Saturday, August 30, 2008

Toyota&Denso Cup, China Rulez

The Semi-final of Toyota&Denso Cup has been played. This time, China will 100% get the title,

because both players in the final are Chinese.

Xie He from China was beaten by his country pal, Piao Wenyao

Cho U from Japan, who was runner-up last year, was beaten by Gu Li from China

I'm quite surprised to see Piao Wenyao in the final. Now I think he has a very big chance to win this tournament. He beat Ogata Masaki, Lee Changho, Mok Jinseok, and Xie He. A great achievement.

But his opponent in the final is not easy. Gu Li is a very strong player. He beat Hikosaka Naoto, Park Yeonghun, Cho Hanseung, and Cho U during this tournament.
The best 3 matches will be played to decide who will be the winner

Toyota&Denso Cup, Down To 4

The third round of Toyota & Denso Cup has been played. Only 4 players left in the semi-final.

Xie He (W) from China beat Lee Sedol by 2.5 points

Piao Wenyao (B) from China beat Mok Jinseok by resignation

Cho U (B) from Japan beat Liu Xing from China by resignation

Gu Li (B) from China beat Cho Hanseung from Korea by 2,5 points

I'm quite surprised by Piao Wenyao's victory. I thought Mok Jinseok would won from him.
I actually thought that Lee Sedol would won, but I'm not surprised by Xie He's victory. Xie has a nice score in international tournament.

Cho U's game is the most impressive for me. He killed a group that I thought can't be killed. He is very good at Life & Death!

In the semi-final, Xie He will play against Piao Wenyao and Cho U will play against Gu Li

.It's very hard to predict who will win. Piao Wenyao is very good during this cup, but Xie He is a very good player. Gu Li is one of China's strongest player, but so is Cho U. Cho U is one of Japan's strongest player. Cho U is very good at invading and attacking, while Cho U is very good at Life & Death, especially at killing group. Cho U and Gu Li have met 2 times before, with the score 1-1.

The semi-final will be interesting.

Wednesday, August 27, 2008

4th Toyota & Denso Cup, Round 2

The second round of Toyota & Denso Cup has been played and the best 8 has been chosen.
Cho U (B) from Japan won against Alexander Dinerchtein from Europe by 23. 5 points (!)

Piao Wenyao (W) from China won against Lee Changho from Korea by resignation

Lee Sedol (B) from Korea won against Imamura Toshiya from Japan by 1.5 points

Liu Xing (B) from China won against Han Sanghoon from Korea by 6.5 points

Gu Li (W) from China beat Park Yeonghun from Korea by resignation

Cho Hanseung (W) from Korea won against Takao Shinji from Japan by resignation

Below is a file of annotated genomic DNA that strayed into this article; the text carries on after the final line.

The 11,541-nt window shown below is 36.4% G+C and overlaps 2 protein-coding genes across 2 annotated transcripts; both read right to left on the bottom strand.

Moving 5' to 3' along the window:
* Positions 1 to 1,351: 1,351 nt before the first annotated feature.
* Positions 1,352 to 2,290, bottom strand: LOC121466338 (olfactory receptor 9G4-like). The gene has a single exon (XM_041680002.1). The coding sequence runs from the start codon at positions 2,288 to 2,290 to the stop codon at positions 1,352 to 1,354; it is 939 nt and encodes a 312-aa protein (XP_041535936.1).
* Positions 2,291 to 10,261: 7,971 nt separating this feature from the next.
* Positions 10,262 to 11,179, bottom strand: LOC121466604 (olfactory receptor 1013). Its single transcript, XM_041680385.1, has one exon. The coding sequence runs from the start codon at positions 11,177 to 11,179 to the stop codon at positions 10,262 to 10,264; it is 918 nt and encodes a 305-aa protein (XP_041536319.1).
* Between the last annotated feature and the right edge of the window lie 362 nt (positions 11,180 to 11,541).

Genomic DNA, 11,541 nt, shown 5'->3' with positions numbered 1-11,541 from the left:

Xie He (B) from China won against Park Chongsang from Korea by 4.5 points

Mok Jinseok (W) from Korea won against Zhou Junxun from Taiwan by resignation

Japan still has Cho U hanging on in the third round. China has 4 players in the third round, while Korea still has 3 players in the third round. Both representative from Europe and Taiwan have been eliminated.

Here is the pairing for the third round:
Xie He vs. Lee Sedol
Cho U vs. Liu Xing
Mok Jinseok vs. Piao Wenyao
Gu Li vs. Cho Hanseung

My prediction for the top 4:
1. Lee Sedol
2. Cho U
3. Mok Jinseok
4. Gu Li

I wonder whether Cho U will be in the final like last year or not. I’ll wait.

4th Toyota&Denso Cup

The first match of 4th Toyota & Denso Cup has been played. There were 16 matches at the first round.

Lee Sedol (W) from Korea won against Kono Rin from Japan by resignation

Imamura Toshiya (W) from Japan won against Christian Pop from Romania by resignation

Mok Jinseok (W) from China won against Hane Naoki from Japan by resignation

Zhou Junxun (B) from Taiwan won against Yoda Norimoto from Japan by 0.5 point
Piao Wenyao (W) from China won against Ogata Masaki from Japan by resignation

Lee Changho (B) from Korea won against Fernando Aguilar from S. America by resignation

Gu Li (B) from China won against Hikosaka Naoto from Japan by resignation

Park Yeonghun (W) from Korea won against Kim Sujun from Japan by 5.5 points

Cho U (W) from Japan won against Jiang Mingjiu from North America by 6.5 points

Alexander Dinerchtein (W) from Europe won against Li Jie from North America by resignation

Takao Shinji (W) from Japan won against Yang Shihai from Hongkong by 1.5 points

Cho Hanseung (W) from Korea won against Yamashita Keigo from Japan by 7.5 points

Xie He (W) from China won against Ilya Shikshin from Europe by resignation

Park Jungsang (B) from Korea won against Chang Hao from China by 4.5 points